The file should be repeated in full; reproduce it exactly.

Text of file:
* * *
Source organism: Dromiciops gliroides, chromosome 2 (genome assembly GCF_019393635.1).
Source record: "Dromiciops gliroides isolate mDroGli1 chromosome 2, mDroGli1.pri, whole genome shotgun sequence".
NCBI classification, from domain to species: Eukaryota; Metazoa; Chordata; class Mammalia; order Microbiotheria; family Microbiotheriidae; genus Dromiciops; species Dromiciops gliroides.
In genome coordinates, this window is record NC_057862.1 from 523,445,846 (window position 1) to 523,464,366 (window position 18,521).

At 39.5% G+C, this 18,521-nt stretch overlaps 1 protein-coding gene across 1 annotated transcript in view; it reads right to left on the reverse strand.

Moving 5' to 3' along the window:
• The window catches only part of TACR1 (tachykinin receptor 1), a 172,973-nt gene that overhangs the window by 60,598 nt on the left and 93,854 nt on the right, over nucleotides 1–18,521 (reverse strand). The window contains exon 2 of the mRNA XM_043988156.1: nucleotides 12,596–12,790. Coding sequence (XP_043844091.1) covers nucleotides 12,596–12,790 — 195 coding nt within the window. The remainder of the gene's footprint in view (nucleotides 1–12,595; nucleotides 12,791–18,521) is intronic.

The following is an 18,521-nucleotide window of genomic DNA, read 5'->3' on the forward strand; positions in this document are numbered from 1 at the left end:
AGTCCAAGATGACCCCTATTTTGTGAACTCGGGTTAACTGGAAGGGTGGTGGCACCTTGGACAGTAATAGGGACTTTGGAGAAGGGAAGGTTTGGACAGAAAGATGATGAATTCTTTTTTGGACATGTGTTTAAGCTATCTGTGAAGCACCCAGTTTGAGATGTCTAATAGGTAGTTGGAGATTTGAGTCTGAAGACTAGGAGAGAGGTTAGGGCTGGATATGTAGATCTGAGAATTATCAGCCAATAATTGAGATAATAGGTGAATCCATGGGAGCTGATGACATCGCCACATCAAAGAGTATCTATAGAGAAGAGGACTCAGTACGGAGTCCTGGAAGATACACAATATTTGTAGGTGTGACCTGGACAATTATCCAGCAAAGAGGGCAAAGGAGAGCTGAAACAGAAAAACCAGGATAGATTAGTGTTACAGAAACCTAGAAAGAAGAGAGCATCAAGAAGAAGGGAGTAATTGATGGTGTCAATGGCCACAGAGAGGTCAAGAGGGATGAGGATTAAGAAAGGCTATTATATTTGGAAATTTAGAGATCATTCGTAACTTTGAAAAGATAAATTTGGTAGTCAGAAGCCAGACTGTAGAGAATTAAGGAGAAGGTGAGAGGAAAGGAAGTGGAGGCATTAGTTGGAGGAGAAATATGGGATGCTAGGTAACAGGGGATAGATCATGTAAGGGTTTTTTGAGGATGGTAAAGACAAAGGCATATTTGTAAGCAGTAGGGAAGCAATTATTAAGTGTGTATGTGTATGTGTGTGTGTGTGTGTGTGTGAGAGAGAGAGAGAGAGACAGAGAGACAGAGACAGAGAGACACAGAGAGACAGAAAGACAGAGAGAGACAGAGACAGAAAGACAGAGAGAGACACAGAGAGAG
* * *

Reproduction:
Source organism: Dromiciops gliroides, chromosome 2 (genome assembly GCF_019393635.1).
Source record: "Dromiciops gliroides isolate mDroGli1 chromosome 2, mDroGli1.pri, whole genome shotgun sequence".
NCBI classification, from domain to species: Eukaryota; Metazoa; Chordata; class Mammalia; order Microbiotheria; family Microbiotheriidae; genus Dromiciops; species Dromiciops gliroides.
In genome coordinates, this window is record NC_057862.1 from 523,445,846 (window position 1) to 523,464,366 (window position 18,521).

At 39.5% G+C, this 18,521-nt stretch overlaps 1 protein-coding gene across 1 annotated transcript in view; it reads right to left on the reverse strand.

Moving 5' to 3' along the window:
• The window catches only part of TACR1 (tachykinin receptor 1), a 172,973-nt gene that overhangs the window by 60,598 nt on the left and 93,854 nt on the right, over nucleotides 1–18,521 (reverse strand). The window contains exon 2 of the mRNA XM_043988156.1: nucleotides 12,596–12,790. Coding sequence (XP_043844091.1) covers nucleotides 12,596–12,790 — 195 coding nt within the window. The remainder of the gene's footprint in view (nucleotides 1–12,595; nucleotides 12,791–18,521) is intronic.

The following is an 18,521-nucleotide window of genomic DNA, read 5'->3' on the forward strand; positions in this document are numbered from 1 at the left end:
AGTCCAAGATGACCCCTATTTTGTGAACTCGGGTTAACTGGAAGGGTGGTGGCACCTTGGACAGTAATAGGGACTTTGGAGAAGGGAAGGTTTGGACAGAAAGATGATGAATTCTTTTTTGGACATGTGTTTAAGCTATCTGTGAAGCACCCAGTTTGAGATGTCTAATAGGTAGTTGGAGATTTGAGTCTGAAGACTAGGAGAGAGGTTAGGGCTGGATATGTAGATCTGAGAATTATCAGCCAATAATTGAGATAATAGGTGAATCCATGGGAGCTGATGACATCGCCACATCAAAGAGTATCTATAGAGAAGAGGACTCAGTACGGAGTCCTGGAAGATACACAATATTTGTAGGTGTGACCTGGACAATTATCCAGCAAAGAGGGCAAAGGAGAGCTGAAACAGAAAAACCAGGATAGATTAGTGTTACAGAAACCTAGAAAGAAGAGAGCATCAAGAAGAAGGGAGTAATTGATGGTGTCAATGGCCACAGAGAGGTCAAGAGGGATGAGGATTAAGAAAGGCTATTATATTTGGAAATTTAGAGATCATTCGTAACTTTGAAAAGATAAATTTGGTAGTCAGAAGCCAGACTGTAGAGAATTAAGGAGAAGGTGAGAGGAAAGGAAGTGGAGGCATTAGTTGGAGGAGAAATATGGGATGCTAGGTAACAGGGGATAGATCATGTAAGGGTTTTTTGAGGATGGTAAAGACAAAGGCATATTTGTAAGCAGTAGGGAAGCAATTATTAAGTGTGTATGTGTATGTGTGTGTGTGTGTGTGTGTGAGAGAGAGAGAGAGAGACAGAGAGACAGAGACAGAGAGACACAGAGAGACAGAAAGACAGAGAGAGACAGAGACAGAAAGACAGAGAGAGACACAGAGAGAG